This shows you how desperate this Government has got for new taxes. New annual property evaluations to increase Land Tax. Instead of having a re-evaluation every two years, you’ll now have an evaluation every single year. You can be absolutely sure that will flow through to your council rates and that will flow through to your Fire Services Property levy as well, and we’ve got a new vacant home tax. Let’s say you might be a farmer, you might have a unit or something in the city, which you might go to every now and again for a doctor’s appointment, or stay overnight if you seeing the grandkids at a school play. Well, sorry if you leave that vacant for six months, then you can pay a new tax of 1% of the capital value of that property to Daniel Andrews, because he knows what you should do with your property better than you do.

Let’s talk about housing affordability. We do know that Labor is very committed to housing affordability. Dear old Don, he’s the gift that keeps on giving, isn’t he? I have to say though, Labor has taken a lot of inspiration from Don Nardella by trumpeting in this week’s budget that there are a few little trinkets in terms of payroll tax relief. They’ve brought forward by 12 months, a slight change to the thresholds for payroll tax, and they’ve made a bit of a cut to payroll tax for the regions. Despite that, the Labor Government is still taking $750 million more in payroll tax revenue, in the 17/18 year, than they did when they came to office.

Very much it’s the Don Nardella approach to tax. You take a lot of money from the public, and you give a little bit of it back, and you expect to get praised for it.

Let’s have a look at Stamp Duty. This just shows you how hot the property market is. We’ve got enormous amount of growth there, 14/15 is where it was at the election, and we’ve seen massive increases there of nearly 40% in stamp duty. That is not sustainable. It is just not sustainable but Labor is spending as though it is. Similarly with land tax, 35.1% increase and the Payroll Tax revenue, as I said, there’s Labor very keen to try and make sure they’re seen to be giving some back, but they’re taking money, hand over fist.

Just briefly to talk about GST and Scott Morrison the Federal Treasurer announced recently a review of the GST. I was, actually, I’m fairly positive about that, because that gives us an opportunity for Victoria to resolve some long standing issues that have worked to our disadvantage. I’ll give you one example. The Grants Commission currently recognises Indigenous people as having higher service needs from Government, and so allocates a greater amount of funding for States with a large Indigenous population.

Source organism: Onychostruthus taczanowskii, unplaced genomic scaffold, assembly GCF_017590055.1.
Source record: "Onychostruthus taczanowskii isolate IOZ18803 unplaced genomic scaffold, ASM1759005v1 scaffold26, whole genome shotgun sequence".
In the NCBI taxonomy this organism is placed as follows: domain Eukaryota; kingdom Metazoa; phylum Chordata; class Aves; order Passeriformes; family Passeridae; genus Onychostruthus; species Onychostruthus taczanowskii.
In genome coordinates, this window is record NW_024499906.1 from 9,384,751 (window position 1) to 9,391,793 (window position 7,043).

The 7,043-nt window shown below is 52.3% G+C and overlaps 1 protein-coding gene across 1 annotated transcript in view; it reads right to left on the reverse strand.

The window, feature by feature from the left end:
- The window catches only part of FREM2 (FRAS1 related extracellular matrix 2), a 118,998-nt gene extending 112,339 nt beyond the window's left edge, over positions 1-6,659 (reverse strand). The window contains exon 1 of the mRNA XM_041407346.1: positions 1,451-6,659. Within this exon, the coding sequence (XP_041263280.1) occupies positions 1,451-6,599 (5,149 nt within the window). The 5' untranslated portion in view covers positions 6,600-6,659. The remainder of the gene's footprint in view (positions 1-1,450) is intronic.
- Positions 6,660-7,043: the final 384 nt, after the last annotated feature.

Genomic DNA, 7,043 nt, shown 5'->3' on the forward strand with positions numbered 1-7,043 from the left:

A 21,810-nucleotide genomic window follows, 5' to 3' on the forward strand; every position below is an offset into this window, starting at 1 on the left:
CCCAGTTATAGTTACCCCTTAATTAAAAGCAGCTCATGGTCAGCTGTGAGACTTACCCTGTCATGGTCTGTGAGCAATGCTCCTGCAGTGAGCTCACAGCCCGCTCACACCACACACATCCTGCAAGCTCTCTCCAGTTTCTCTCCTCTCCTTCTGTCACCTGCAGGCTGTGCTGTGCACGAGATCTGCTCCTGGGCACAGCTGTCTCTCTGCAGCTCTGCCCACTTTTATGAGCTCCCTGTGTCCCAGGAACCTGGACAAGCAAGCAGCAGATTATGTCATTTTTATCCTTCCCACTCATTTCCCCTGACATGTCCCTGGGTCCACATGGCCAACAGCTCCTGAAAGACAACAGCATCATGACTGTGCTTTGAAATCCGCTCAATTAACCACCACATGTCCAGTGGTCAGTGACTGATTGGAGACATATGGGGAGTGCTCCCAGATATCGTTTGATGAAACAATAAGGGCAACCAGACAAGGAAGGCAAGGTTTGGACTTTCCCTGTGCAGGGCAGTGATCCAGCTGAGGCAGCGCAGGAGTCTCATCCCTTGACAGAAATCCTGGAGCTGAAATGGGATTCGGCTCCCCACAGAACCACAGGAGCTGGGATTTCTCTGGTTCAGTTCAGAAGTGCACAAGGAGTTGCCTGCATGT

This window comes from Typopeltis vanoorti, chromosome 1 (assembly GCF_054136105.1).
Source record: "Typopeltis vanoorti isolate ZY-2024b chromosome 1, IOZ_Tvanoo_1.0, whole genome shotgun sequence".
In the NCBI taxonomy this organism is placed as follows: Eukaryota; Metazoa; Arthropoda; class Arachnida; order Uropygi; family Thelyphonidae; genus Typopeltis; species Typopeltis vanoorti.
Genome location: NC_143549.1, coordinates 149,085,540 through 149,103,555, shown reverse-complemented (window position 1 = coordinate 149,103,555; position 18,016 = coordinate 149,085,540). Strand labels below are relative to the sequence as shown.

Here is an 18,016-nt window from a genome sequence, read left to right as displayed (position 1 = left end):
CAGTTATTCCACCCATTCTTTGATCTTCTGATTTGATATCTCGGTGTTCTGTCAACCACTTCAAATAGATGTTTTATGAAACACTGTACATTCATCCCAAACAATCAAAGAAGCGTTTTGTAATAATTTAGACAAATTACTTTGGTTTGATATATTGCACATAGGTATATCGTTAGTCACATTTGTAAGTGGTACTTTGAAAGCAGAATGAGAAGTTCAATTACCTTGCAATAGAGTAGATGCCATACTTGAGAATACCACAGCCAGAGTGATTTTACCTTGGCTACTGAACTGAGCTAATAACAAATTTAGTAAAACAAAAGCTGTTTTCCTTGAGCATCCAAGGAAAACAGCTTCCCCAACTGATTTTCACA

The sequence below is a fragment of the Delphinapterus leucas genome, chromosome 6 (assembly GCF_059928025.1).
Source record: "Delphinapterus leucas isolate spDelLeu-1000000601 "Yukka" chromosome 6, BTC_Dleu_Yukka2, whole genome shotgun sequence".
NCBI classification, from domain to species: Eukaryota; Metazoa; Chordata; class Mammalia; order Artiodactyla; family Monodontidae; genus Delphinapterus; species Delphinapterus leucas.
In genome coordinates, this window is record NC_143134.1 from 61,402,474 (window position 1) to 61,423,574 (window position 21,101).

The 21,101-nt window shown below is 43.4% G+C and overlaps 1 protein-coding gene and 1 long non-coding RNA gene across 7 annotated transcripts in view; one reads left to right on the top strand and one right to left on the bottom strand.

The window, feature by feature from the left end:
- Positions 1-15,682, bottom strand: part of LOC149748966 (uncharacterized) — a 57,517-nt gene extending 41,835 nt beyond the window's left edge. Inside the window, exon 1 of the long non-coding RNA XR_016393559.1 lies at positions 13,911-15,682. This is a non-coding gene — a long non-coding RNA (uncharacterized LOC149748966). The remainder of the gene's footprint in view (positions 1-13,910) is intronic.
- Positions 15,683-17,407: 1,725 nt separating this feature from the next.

Now you’ll never get an argument about that from me, that’s appropriate, but people from non-English speaking backgrounds, particularly immigrants, they also have a much higher need for Government services. Especially in those early years when they’re getting settled down, and they’re learning English, and Victoria is over-represented in terms of that demographic. We’ve been arguing for years that we should get a similar allowance, or maybe not as much, but some sort of allowance to reflect the fact that we’ve got a lot of non-English speaking background immigrants that come here, who have a higher need for public services which falls on us to provide.

This review is a great opportunity for us to actually get these issues considered and put forward, but what was Tim Pallas’s response? He just rubbished the whole idea of a review. I don’t understand why issues which have been long standing concerns of successive Victorian Treasurers, why Labor is not taking the opportunity to get these issues dealt with? They seem to be more interested in fighting the Federal Coalition, than in getting a deal for Victoria. I’ve got to say when I look at Daniel Andrews and Tim Pallas I’ve never seen two people who are more interested in scoring a point, than achieving a goal. I think that’s something which is very much to this State’s disadvantage.

There are times where you need to stand up and fight for your State. I’ve had to do it with Federal Labor Treasurers. I’ve had to do it with Federal Liberal Treasurers. But just to engage in petty point scoring for the sake of it, is something which to my mind is entirely counterproductive. We need to see a bit more maturity from the State Government going forward.